SEGA’s Valkyria Chronicles (also known in
as Senjou no Valkyria) was a big success back when it was first launched for the Playstation 3. It introduced a very unique kind of turn-based strategy gameplay never before seen from other games in the same genre. It even got its own anime series, shown a year after the game was released, which boosted its popularity even more. Japan
Now, VC returns for its sequel, Valkyria Chronicles II, though this time for the PSP. It’s now a question if the second installment of the game would work well in a handheld with much less hardware power, and if it’ll still be the same real-time tactical role-playing as its predecessor.
The story of VC II starts 2 years after the events of the original, where a civil war has emerged within the Principality of Gallia. Because of the recent war and its law issues, which prevents the forming of a proper army to fight against the rebels, the government resorts to deploying military academy cadets to the frontlines instead. The story focuses on a new student at the Lanseal Military Academy named Avan Hardins, along with his friends (also newly enrolled) Cossette and Zeri, as well as their classmates in Class G (the bottom feeders of the academy), as they fight to gain a good reputation with the other classes and fulfill their personal motives, and fight the war at the same time.
Some fans of the original VC probably scratched their heads upon learning that game series’ theme mixed school life with the existing war theme. I admit that I prefer a more serious tone in the story than a light-hearted one, BUT that doesn’t mean that VC II’s story just goofs off. Personally, I still find the game’s story very good despite the mood. The idea of incorporating a school is odd but the way they did it is kinda clever. In my opinion, it’s pretty much acceptable.
The overall tactical gameplay is faithful to its predecessor. It still uses VC’s unique battle system called the BLiTZ (or Battle of Live Tactical Zone) system, where, from an overhead map view, selected units will switch to third-person view and can freely move around and take action with a limited number of steps. At first, you might feel confident at being able to breeze through missions with just a few units at hand without much of a strategy, but soon you will realize that the game tends to catch up with you and you’ll definitely end up needing to play strategically and put every unit you have to good use.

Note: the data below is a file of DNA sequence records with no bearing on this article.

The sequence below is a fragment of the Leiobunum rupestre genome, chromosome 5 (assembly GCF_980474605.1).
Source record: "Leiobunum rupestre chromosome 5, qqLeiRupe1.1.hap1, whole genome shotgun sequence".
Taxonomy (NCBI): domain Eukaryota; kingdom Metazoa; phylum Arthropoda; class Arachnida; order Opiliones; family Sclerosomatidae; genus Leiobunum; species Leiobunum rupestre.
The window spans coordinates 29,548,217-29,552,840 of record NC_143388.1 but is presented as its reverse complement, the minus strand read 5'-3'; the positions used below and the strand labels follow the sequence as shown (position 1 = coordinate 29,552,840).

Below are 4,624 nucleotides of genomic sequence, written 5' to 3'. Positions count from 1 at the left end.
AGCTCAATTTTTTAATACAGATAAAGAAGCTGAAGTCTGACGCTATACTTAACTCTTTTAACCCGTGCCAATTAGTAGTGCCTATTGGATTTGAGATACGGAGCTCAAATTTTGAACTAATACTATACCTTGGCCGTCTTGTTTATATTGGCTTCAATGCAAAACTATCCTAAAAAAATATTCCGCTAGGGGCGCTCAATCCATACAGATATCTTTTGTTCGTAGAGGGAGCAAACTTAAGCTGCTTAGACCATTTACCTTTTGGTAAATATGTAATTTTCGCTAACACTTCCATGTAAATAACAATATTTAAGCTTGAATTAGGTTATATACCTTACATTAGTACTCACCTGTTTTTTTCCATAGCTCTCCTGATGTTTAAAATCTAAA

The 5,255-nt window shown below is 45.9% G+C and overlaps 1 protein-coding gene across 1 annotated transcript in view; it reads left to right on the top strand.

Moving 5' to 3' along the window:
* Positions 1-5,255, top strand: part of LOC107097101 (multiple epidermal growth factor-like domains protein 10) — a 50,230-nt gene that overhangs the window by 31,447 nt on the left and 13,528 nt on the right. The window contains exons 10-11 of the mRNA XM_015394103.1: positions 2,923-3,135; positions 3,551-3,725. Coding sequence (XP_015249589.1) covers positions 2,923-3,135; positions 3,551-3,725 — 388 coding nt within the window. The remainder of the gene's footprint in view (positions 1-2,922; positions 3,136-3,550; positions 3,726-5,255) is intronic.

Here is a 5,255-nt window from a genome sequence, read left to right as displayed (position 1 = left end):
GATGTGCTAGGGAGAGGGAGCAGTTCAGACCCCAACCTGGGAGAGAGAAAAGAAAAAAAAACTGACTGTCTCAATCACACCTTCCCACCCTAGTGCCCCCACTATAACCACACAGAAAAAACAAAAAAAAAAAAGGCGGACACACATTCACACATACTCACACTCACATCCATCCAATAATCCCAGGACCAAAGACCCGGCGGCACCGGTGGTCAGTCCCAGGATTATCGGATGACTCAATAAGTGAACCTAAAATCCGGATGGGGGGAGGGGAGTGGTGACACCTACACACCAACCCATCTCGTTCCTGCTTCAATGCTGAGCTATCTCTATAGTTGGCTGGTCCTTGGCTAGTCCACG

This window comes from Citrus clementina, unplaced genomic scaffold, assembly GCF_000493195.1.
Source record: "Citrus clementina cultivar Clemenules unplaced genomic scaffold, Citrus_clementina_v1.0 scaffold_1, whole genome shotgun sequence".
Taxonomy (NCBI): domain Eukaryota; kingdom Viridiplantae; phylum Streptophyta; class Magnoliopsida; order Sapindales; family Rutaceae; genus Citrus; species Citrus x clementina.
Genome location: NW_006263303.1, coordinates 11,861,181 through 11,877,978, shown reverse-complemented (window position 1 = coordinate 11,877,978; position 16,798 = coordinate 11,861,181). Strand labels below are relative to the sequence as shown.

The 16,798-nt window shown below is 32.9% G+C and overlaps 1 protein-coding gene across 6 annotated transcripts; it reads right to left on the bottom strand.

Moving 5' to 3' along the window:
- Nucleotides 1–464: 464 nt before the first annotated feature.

The game’s intermission is all found in the academy itself. The academy features various options for leveling-up your unit classes (as opposed to individual units), changing a unit’s class, buying/creating weapons and equipment, vehicle upgrading, and mission selection. You can also see events that drive the story of the game, or just various characters’ side stories. Character-related events can be triggered depending on how much you use the characters in missions. This opens up their back stories and furthers character development of that particular character. Clearing events involving certain characters will improve its relationship to the main character or even to other characters. This could greatly affect the overall performance of characters when used in combat missions.
There are tons of hidden stuff and achievements that you can unlock in the game. There are a number of hidden characters as well. Most of them are characters from the original VC. Certain tasks must be completed to obtain each one of them, or you can just input a password at the Extra menu option of the title screen. Do note that hidden characters are merely extra character sprites for the game and don’t have any relevance to the main story.
VC II greatly impressed me. I easily got hooked with the uniqueness of the battle system and its war-themed story. Although the story may have not been given a more serious tone compared to the original VC, overall it’s okay and personally, I have no major complaints with it. More importantly, it’s still Valkyria Chronicles. If you’re a fan of the original VC, then VC II is highly recommended for you. For gamers who love tactical role-playing games, then you should definitely try VC II as well.
And that’s my first impression of the game. The rest is up to you to find out.